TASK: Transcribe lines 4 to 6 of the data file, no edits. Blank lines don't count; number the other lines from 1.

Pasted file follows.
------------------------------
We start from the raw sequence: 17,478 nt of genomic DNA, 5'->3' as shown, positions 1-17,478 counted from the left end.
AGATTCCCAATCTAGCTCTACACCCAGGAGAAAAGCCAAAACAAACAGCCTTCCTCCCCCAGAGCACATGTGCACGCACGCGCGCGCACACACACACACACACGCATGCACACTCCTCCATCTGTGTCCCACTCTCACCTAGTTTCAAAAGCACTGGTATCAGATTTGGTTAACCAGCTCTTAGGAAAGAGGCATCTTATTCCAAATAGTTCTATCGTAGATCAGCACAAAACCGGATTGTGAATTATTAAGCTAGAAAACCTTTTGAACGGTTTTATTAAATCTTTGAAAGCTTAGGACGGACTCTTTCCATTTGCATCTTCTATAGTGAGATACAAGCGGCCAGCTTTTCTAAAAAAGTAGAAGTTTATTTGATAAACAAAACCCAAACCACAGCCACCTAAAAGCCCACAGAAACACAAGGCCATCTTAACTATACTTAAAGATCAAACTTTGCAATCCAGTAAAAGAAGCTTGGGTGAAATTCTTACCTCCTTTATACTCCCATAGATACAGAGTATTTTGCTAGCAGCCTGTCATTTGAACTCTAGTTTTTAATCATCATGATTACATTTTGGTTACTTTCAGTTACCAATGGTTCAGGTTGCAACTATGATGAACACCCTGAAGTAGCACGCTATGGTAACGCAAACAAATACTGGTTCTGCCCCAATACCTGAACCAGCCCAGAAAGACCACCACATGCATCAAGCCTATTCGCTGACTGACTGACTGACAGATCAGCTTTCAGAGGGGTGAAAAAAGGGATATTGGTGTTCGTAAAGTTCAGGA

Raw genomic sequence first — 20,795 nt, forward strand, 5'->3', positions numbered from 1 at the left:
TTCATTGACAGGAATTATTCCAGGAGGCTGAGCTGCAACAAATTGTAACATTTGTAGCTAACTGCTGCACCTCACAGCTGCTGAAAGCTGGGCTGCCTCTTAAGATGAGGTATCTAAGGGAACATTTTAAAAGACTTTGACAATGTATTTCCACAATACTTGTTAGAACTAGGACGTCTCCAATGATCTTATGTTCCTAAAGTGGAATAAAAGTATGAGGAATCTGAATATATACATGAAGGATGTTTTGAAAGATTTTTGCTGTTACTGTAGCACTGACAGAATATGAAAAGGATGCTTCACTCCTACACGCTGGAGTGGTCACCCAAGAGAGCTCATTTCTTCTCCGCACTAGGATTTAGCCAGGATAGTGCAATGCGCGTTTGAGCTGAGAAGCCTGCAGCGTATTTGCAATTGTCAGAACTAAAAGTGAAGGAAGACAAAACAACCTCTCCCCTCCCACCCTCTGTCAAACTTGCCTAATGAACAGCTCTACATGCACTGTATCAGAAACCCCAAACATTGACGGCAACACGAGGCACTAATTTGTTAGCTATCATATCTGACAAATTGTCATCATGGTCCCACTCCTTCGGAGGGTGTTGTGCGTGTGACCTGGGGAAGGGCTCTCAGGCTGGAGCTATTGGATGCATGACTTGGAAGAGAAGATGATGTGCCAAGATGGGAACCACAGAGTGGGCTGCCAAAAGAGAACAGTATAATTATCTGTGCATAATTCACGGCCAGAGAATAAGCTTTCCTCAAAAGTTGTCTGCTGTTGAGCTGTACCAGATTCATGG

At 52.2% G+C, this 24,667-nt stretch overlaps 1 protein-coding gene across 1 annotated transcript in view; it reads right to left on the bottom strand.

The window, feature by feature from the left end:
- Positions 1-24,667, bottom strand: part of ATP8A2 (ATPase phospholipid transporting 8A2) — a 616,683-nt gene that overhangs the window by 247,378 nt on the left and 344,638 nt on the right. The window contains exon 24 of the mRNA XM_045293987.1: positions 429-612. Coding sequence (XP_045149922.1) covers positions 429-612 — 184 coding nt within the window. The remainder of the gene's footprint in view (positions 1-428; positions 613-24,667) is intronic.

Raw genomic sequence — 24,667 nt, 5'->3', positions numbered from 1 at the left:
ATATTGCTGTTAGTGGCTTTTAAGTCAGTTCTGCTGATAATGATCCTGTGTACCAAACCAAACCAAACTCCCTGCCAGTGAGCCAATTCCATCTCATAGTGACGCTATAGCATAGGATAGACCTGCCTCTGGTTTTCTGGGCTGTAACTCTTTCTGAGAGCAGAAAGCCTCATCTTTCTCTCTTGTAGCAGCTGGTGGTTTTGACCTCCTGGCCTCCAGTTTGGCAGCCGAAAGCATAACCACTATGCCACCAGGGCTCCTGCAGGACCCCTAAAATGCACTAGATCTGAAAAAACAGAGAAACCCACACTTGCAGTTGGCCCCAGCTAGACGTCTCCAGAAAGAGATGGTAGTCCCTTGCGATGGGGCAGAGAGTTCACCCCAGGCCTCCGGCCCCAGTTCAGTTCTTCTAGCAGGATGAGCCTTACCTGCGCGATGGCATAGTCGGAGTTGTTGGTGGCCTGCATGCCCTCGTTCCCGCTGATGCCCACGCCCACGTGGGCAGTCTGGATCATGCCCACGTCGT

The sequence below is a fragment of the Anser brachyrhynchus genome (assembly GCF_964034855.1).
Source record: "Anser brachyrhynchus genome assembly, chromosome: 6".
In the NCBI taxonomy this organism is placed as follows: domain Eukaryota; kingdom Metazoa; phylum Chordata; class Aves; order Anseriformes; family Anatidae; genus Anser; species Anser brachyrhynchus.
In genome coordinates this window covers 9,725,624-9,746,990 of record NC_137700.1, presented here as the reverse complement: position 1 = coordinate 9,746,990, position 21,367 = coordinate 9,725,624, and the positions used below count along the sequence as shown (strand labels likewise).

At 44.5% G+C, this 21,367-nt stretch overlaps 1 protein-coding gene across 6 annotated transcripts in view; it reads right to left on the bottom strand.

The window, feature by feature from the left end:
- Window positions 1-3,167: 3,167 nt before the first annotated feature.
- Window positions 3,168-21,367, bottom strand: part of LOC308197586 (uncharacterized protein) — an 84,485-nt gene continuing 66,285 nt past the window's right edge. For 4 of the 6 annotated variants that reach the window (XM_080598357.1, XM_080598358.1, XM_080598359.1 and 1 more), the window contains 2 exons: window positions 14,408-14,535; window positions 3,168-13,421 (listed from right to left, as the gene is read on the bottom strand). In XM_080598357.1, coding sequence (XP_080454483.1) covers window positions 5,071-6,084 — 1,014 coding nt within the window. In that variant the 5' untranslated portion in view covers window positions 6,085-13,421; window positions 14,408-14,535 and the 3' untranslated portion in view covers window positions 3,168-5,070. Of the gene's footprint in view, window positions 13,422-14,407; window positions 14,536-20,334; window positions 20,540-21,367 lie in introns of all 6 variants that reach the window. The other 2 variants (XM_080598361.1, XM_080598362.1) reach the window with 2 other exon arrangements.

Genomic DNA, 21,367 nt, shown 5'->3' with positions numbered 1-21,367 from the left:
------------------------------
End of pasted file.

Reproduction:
TTCATTGACAGGAATTATTCCAGGAGGCTGAGCTGCAACAAATTGTAACATTTGTAGCTAACTGCTGCACCTCACAGCTGCTGAAAGCTGGGCTGCCTCTTAAGATGAGGTATCTAAGGGAACATTTTAAAAGACTTTGACAATGTATTTCCACAATACTTGTTAGAACTAGGACGTCTCCAATGATCTTATGTTCCTAAAGTGGAATAAAAGTATGAGGAATCTGAATATATACATGAAGGATGTTTTGAAAGATTTTTGCTGTTACTGTAGCACTGACAGAATATGAAAAGGATGCTTCACTCCTACACGCTGGAGTGGTCACCCAAGAGAGCTCATTTCTTCTCCGCACTAGGATTTAGCCAGGATAGTGCAATGCGCGTTTGAGCTGAGAAGCCTGCAGCGTATTTGCAATTGTCAGAACTAAAAGTGAAGGAAGACAAAACAACCTCTCCCCTCCCACCCTCTGTCAAACTTGCCTAATGAACAGCTCTACATGCACTGTATCAGAAACCCCAAACATTGACGGCAACACGAGGCACTAATTTGTTAGCTATCATATCTGACAAATTGTCATCATGGTCCCACTCCTTCGGAGGGTGTTGTGCGTGTGACCTGGGGAAGGGCTCTCAGGCTGGAGCTATTGGATGCATGACTTGGAAGAGAAGATGATGTGCCAAGATGGGAACCACAGAGTGGGCTGCCAAAAGAGAACAGTATAATTATCTGTGCATAATTCACGGCCAGAGAATAAGCTTTCCTCAAAAGTTGTCTGCTGTTGAGCTGTACCAGATTCATGG

At 52.2% G+C, this 24,667-nt stretch overlaps 1 protein-coding gene across 1 annotated transcript in view; it reads right to left on the bottom strand.

The window, feature by feature from the left end: